Saturday, July 2, 2011

Fenix LD10 Review

This is my first review of a Fenix light. They were the upstart that really started the new wave of high quality, relatively inexpensive flashlights. Their lights now range from the cheap and decent E01 all the way up to the massive and expensive TK70, a 2200 lumen monster.

Here is my LD10 with its light&saber buddy, the excellent Spyderco Delica 4:

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I received this light in a trade. I sent one of my walking sticks to a fellow EDCFer and said "send something that you think is of equal worth back". I got the LD10 about two weeks later. Here is the LD10's product page. Here is a good review from light-reviews. It receives an average of 4.38 starts from 50 reviews on Amazon (33 were 5 star reviews).

Before I get into the review, let me say this: I hate AA batteries. I know that some people love them for their wide availability, but the reality is that CR123As are pretty widely available themselves. My local pharmacy, gas station, and small non-chain hardware store carry them. Furthermore, in an emergency, like the ice storm that hit New England a few years ago, the AAs were all gone, while the Ds and the CR123As were still in stock at the grocery store. The D cells were going, but the CR123As were fully stocked. Also, I dislike the lower lumens ceiling. Now most of the time the lumens difference between AA lights and CR123A lights is not going to make a difference because SUPER high lumens counts on EDC lights just aren't that useful. The difference between around 180 lumens (a good high for a single cell AA light) and 200 lumens (a mediocre high for a single cell CR123A light) isn't that big a deal, but why limit yourself? Most super high lumens lights, such as the Incendio, also offer a more useful medium high. Then there is the form factor. They are just not the right size. I much prefer the size of a good single cell CR123A light, especially in the pocket, to that of a longer AA cell light. I know that AA cells are more water resistant. But that one plus is drowned out by all of the minuses. Wait, you say, what about price? Well, really with the Internet you can get very good CR123As for about 90 cents a piece. Plus they can store forever--years. An AA light starts losing utility in days. Ever reach for a CR123a and find out it is dead? How about with a AA? Now I know that they make lithium AAs, but they ARE expensive, even on the internet.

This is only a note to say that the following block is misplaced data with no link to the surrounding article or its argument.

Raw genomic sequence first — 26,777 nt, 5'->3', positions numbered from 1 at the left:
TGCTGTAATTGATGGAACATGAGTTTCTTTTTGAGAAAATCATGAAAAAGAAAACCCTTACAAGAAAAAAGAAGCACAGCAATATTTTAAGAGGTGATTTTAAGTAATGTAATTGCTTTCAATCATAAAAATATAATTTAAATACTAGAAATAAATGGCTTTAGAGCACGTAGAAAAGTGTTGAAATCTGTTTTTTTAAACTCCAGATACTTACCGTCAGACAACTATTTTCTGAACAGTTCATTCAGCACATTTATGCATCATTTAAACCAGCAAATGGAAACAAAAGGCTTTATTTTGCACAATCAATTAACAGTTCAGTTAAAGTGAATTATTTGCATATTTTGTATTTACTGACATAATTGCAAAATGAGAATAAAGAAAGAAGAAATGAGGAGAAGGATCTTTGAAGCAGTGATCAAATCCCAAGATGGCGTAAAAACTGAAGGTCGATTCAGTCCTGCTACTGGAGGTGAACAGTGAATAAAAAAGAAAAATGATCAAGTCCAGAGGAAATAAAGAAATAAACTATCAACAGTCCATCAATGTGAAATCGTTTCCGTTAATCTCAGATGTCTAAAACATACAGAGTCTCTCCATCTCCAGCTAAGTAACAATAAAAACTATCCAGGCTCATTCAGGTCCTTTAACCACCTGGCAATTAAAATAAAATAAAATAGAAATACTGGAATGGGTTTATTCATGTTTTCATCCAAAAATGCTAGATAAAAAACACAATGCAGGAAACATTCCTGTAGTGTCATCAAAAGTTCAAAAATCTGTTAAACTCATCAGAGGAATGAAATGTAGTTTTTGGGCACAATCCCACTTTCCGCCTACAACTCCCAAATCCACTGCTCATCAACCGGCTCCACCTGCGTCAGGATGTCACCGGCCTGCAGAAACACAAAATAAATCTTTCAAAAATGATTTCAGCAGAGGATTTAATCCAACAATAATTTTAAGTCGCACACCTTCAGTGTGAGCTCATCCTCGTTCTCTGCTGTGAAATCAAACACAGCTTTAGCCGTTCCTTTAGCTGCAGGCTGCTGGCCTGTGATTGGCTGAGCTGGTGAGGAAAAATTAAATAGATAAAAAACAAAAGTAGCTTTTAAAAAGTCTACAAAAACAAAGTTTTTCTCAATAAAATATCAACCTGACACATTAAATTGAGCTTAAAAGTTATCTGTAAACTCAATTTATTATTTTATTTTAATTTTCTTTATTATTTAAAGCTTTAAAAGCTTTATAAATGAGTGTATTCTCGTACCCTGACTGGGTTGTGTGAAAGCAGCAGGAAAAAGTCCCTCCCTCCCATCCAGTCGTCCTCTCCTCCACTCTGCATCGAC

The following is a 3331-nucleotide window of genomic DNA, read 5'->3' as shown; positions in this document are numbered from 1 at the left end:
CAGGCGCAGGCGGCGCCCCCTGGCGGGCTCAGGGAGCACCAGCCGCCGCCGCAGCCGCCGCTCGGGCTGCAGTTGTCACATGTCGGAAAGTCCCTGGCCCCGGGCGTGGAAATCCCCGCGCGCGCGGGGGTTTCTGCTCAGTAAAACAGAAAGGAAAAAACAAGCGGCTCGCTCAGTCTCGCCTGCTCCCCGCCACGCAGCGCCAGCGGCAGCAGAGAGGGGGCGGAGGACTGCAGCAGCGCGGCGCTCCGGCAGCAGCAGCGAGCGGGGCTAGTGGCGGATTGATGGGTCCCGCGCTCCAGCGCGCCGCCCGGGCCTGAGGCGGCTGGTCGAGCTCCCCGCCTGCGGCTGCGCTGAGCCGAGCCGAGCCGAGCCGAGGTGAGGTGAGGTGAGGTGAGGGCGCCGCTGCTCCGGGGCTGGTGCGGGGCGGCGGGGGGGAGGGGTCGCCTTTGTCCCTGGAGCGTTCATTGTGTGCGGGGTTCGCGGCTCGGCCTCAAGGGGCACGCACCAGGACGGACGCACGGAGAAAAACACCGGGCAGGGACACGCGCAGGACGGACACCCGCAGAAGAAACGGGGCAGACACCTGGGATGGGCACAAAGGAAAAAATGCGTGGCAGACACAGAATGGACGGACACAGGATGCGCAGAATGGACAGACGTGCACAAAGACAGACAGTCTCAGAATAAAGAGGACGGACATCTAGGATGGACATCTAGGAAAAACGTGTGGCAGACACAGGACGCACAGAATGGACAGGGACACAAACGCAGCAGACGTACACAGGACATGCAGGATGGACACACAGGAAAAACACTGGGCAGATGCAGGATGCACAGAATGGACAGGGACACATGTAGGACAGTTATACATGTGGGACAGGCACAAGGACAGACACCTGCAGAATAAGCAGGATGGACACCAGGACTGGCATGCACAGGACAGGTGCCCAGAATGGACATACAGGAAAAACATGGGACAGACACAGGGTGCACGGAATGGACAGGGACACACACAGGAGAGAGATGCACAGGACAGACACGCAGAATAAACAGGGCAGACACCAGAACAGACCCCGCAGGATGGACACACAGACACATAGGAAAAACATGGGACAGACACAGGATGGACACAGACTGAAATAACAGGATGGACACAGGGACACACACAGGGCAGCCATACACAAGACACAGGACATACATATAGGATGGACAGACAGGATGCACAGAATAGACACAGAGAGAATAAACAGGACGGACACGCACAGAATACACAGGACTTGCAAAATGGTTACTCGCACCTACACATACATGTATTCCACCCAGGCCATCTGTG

Really it is not about choosing one over the other. I have a bunch of lights and they take a wide range of batteries: coin cells, button cells, CR2, CR123a, AAA, AA, and D cells. And really that is the way to go--diversity means that you will never be without light in an emergency. But if we are talking preference, then it is clearly CR123a batteries (though the Aeon makes a good case for CR2 batteries).

With that massive disclaimer out of the way, on to the review.

Design: 2